Posts Tagged ‘Shakespeare’

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This short story is literally MacBeth set on Mars. It’s based on my screenplay.

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I’m going through the Sundance picks. This is one of the most intense shorts I’ve seen in a while.

Slings-and-Arrows

 

Great Canadian TV show for grown-ups.  For some reason America can’t produce TV for adults, unless it’s loaded with violence, torture and crime.  Pretty much everything else here is neutered for 8th graders or else amped up with skin on HBO and Showtime until it’s more like soft-core porn.

I stumbled across Slings and Arrows on Amazon Prime, where it was the highest rated show probably on the site.  Mark McKinney, one of the Kids in the Hall, is a co-creator.  He also plays the inept, sniveling director of a Shakespearean theater company.

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The story is about a theater director, who’s at the edge of sanity, a bit like Hamlet, and who is visited by the ghost of his mentor throughout the series. Cast includes all sorts of interesting people, and the battle between commercialism and art plays out over the course of the four seasons of the show.

It actually wraps up neatly, rather than milking it.  Each season concerns a different production of a Shakespeare play, and the themes of the play cross over into the lives of the theater characters.

 

 

Shakespeare set in modern times, this film might remind people of the 1995 Richard III, set in a fascist World War Two scenario. Here the war is modern and messy, but the language is the original play. It’s an odd discordant meshing of new and old.

I hadn’t known the story of Corialanus and didn’t know what to expect. Some interesting twists of fate, and even more interesting visuals reminiscent of the Arab Spring or street battles in Greece, make this an interesting experience to take in.

Ralph Fiennes, who starred and directed the film, plays a Roman general so fanatical in his bloodlust and drive to conquer that he has become a bit of a monster. When it comes time for him to enter the world of Roman politics he falters. The elites of Rome, of which Corialanus is a member, consider the common people as sub-human scum. While other Patricians easily lie and mislead the rabble, Corialanus is far too proud and arrogant to hold his tongue. He winds up in hot water.

Then comes the big twist of the story’s midpoint.

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The visual style has really made this 400 year old story accessible and relevant. Revolution by the people, elites who despise the commoners, dictators, politics, fascistic militarism, worship of the soldiers, that Shakespeare guy was well ahead of his time. Aspects of the story fit seamlessly in with the tanks and shock troops.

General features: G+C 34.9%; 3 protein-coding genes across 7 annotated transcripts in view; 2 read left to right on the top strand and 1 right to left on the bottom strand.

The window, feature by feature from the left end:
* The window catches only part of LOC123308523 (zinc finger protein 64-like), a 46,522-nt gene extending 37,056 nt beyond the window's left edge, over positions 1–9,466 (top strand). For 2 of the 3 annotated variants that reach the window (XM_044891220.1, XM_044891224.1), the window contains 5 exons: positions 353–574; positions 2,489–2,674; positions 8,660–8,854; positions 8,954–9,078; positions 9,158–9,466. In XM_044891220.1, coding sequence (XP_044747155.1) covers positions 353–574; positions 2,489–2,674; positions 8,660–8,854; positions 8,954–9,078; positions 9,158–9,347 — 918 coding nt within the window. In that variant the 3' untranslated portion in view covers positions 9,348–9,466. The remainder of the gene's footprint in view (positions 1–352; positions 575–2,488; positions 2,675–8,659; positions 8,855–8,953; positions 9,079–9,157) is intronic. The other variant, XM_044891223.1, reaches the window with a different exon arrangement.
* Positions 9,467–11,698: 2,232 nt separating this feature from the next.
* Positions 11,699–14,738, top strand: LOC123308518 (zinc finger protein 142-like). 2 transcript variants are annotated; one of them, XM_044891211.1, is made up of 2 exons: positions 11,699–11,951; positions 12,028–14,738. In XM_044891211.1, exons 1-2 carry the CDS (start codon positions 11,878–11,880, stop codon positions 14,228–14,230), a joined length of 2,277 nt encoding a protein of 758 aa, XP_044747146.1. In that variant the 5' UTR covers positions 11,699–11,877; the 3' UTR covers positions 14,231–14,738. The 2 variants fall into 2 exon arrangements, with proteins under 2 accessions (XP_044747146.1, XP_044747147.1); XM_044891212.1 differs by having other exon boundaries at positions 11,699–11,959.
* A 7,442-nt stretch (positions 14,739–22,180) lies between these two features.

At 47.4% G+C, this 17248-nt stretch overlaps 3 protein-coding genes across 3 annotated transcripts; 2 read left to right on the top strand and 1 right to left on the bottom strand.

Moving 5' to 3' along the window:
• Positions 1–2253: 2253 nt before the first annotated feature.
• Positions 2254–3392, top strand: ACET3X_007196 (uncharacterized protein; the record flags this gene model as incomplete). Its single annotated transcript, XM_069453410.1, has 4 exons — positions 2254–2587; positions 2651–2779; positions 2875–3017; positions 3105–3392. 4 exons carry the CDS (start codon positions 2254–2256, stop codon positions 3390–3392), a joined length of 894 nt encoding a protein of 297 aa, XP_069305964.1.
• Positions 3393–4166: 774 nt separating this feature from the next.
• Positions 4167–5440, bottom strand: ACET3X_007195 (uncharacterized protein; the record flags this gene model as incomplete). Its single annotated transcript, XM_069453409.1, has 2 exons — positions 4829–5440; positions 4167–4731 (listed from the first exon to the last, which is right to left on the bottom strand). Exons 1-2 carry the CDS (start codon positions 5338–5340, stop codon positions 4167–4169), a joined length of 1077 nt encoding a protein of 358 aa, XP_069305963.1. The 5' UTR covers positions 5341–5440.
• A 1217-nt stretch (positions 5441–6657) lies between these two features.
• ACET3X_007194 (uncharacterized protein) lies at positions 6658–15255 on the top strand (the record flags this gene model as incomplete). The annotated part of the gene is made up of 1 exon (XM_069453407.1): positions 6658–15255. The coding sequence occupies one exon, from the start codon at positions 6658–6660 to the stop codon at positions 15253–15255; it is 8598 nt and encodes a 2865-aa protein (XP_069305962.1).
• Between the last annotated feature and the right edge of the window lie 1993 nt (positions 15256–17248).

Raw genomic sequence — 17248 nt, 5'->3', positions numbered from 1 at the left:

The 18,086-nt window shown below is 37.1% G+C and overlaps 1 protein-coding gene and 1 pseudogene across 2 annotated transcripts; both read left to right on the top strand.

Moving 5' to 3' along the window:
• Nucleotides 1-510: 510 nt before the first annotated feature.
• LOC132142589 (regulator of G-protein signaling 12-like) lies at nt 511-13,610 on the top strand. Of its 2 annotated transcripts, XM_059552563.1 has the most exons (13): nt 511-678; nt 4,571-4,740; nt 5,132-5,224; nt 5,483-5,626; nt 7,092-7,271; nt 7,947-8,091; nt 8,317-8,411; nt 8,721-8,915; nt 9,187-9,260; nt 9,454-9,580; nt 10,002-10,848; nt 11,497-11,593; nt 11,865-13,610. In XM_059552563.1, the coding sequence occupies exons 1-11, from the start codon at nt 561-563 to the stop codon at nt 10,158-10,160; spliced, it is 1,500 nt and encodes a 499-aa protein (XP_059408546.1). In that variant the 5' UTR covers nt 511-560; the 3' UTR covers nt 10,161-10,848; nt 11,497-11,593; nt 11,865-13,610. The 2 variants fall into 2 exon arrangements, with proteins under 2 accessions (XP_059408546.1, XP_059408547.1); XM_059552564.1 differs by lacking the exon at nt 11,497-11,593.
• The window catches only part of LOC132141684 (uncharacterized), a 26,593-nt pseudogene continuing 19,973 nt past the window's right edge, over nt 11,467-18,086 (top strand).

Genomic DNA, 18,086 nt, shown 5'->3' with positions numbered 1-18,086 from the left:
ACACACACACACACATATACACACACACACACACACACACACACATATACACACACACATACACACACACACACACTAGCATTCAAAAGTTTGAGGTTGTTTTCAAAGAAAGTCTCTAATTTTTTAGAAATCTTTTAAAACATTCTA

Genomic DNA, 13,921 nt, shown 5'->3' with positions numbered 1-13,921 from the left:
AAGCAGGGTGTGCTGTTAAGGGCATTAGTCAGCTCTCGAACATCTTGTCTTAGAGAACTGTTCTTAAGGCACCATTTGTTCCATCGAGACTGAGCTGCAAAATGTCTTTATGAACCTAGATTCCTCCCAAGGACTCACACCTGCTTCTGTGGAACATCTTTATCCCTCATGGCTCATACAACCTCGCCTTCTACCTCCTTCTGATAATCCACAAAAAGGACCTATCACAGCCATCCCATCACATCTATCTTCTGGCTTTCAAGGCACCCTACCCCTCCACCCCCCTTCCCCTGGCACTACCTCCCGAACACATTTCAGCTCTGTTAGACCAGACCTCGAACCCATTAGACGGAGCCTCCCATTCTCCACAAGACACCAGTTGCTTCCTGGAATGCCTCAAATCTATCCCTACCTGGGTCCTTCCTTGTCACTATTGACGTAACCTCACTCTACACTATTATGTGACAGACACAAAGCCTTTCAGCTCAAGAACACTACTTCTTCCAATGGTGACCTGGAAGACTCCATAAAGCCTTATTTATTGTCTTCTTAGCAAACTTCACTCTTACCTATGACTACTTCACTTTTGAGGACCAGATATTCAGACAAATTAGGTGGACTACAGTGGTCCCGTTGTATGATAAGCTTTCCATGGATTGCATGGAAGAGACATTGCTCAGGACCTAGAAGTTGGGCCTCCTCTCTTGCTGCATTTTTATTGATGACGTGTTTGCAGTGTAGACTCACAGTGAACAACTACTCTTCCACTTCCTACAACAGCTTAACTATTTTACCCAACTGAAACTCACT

Corialanus on Netflix.

By Jennifer Epps

Director Roland Emmerich makes a huge transition, from tentpole disaster flicks to literary whodunit, in the period piece Anonymous — which came out on DVD this month and was nominated for an Oscar for Best Costume Design. This speculative fiction feature asks whether Shakespeare was a fraud and comes up with an elaborate answer. This is not just a cultural curiosity. Those of a political bent should take note of the film – which doesn’t mean I recommend seeing it. But it is of political importance.

First of all, it is a conspiracy theory, and really, it’s becoming more and more important to be able to analyze conspiracy theories, whether from the left or the right. Anonymous seizes on the discussions that have been raging among researchers for some time now, and that seem to be gaining steam: for example, an M.A. in Authorship Studies, apparently the first of its kind, has been launched at Brunel University in London. Anonymous fashions from these speculations a period piece that claims William Shakespeare was not the real author of the 38 plays attributed to him – someone else was.

Conspiracy

However, Anonymous offers few points to dismantle the view held for centuries that middle-class Will Shakespeare, the actor who came to London from the backwater of Stratford-upon-Avon, wrote the plays. Derek Jacobi touches on only a couple points in an introductory monologue he delivers to a darkened audience from a modern stage – a fluid entry prologue to the movie and entry into Elizabethan times, but one cribbed straight from the Chorus in the 1989 film Henry V, as played by Jacobi in Kenneth Branagh’s film directing debut. (For the record, Branagh is a Stratfordian; he still holds that Shakespeare was Shakespeare. Jacobi is an Oxfordian; he finds it more likely that Edward de Vere, the then Earl of Oxford, was Shakespeare.)
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